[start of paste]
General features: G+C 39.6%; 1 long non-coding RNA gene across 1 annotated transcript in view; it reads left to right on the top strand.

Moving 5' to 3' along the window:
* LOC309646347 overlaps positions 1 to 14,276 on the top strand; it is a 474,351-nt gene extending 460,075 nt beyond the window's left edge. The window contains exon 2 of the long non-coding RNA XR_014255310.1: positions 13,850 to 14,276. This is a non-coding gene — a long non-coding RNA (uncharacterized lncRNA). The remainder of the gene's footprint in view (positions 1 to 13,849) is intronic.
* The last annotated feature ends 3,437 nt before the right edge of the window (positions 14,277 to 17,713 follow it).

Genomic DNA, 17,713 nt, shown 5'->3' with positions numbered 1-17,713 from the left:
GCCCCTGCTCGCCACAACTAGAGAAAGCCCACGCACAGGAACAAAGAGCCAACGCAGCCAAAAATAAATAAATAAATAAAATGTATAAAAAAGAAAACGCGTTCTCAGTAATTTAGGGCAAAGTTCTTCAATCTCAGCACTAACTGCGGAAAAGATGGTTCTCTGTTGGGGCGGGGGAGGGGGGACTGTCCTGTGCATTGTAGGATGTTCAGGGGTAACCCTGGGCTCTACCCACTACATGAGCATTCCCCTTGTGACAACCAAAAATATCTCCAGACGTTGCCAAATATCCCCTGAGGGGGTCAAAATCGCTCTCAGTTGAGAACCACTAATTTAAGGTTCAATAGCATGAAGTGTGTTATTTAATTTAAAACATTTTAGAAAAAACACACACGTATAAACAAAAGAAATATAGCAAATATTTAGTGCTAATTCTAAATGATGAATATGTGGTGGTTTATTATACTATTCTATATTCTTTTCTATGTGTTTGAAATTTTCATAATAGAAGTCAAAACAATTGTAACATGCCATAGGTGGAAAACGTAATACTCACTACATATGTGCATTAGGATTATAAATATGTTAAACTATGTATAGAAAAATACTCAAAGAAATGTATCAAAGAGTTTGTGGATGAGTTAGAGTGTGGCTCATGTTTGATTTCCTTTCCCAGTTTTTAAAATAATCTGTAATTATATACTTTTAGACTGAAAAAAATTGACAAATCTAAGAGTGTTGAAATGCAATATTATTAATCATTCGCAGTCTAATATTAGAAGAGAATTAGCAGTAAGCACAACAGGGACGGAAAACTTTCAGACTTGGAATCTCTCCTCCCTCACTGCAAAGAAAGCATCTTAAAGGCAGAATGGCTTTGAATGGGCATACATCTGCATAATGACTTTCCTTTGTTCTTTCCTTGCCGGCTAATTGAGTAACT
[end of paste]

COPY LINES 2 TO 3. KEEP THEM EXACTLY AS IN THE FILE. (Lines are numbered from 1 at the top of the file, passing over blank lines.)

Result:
Moving 5' to 3' along the window:
* LOC309646347 overlaps positions 1 to 14,276 on the top strand; it is a 474,351-nt gene extending 460,075 nt beyond the window's left edge. The window contains exon 2 of the long non-coding RNA XR_014255310.1: positions 13,850 to 14,276. This is a non-coding gene — a long non-coding RNA (uncharacterized lncRNA). The remainder of the gene's footprint in view (positions 1 to 13,849) is intronic.